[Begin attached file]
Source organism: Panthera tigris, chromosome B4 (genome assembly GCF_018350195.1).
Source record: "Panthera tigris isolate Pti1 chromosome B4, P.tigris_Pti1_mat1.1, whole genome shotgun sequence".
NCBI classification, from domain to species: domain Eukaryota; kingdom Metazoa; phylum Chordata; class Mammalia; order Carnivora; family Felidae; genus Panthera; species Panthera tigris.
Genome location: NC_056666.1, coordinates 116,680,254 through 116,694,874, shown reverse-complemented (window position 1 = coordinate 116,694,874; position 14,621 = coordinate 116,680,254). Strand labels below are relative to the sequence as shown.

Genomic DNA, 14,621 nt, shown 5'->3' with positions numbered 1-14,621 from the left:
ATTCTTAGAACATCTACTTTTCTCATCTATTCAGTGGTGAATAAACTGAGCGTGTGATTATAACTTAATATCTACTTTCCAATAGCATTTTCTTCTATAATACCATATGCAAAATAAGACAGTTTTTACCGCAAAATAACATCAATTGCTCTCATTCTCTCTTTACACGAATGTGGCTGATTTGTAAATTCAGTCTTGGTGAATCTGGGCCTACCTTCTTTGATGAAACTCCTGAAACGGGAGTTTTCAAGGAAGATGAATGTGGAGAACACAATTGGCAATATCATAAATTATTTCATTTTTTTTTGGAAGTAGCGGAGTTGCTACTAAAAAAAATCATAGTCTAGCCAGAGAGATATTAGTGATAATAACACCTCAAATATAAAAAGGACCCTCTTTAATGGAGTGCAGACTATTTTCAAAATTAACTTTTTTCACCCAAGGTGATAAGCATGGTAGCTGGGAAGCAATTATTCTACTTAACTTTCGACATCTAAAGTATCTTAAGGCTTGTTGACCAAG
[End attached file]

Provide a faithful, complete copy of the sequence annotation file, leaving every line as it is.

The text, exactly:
Source organism: Panthera tigris, chromosome B4 (genome assembly GCF_018350195.1).
Source record: "Panthera tigris isolate Pti1 chromosome B4, P.tigris_Pti1_mat1.1, whole genome shotgun sequence".
NCBI classification, from domain to species: domain Eukaryota; kingdom Metazoa; phylum Chordata; class Mammalia; order Carnivora; family Felidae; genus Panthera; species Panthera tigris.
Genome location: NC_056666.1, coordinates 116,680,254 through 116,694,874, shown reverse-complemented (window position 1 = coordinate 116,694,874; position 14,621 = coordinate 116,680,254). Strand labels below are relative to the sequence as shown.

Genomic DNA, 14,621 nt, shown 5'->3' with positions numbered 1-14,621 from the left:
ATTCTTAGAACATCTACTTTTCTCATCTATTCAGTGGTGAATAAACTGAGCGTGTGATTATAACTTAATATCTACTTTCCAATAGCATTTTCTTCTATAATACCATATGCAAAATAAGACAGTTTTTACCGCAAAATAACATCAATTGCTCTCATTCTCTCTTTACACGAATGTGGCTGATTTGTAAATTCAGTCTTGGTGAATCTGGGCCTACCTTCTTTGATGAAACTCCTGAAACGGGAGTTTTCAAGGAAGATGAATGTGGAGAACACAATTGGCAATATCATAAATTATTTCATTTTTTTTTGGAAGTAGCGGAGTTGCTACTAAAAAAAATCATAGTCTAGCCAGAGAGATATTAGTGATAATAACACCTCAAATATAAAAAGGACCCTCTTTAATGGAGTGCAGACTATTTTCAAAATTAACTTTTTTCACCCAAGGTGATAAGCATGGTAGCTGGGAAGCAATTATTCTACTTAACTTTCGACATCTAAAGTATCTTAAGGCTTGTTGACCAAG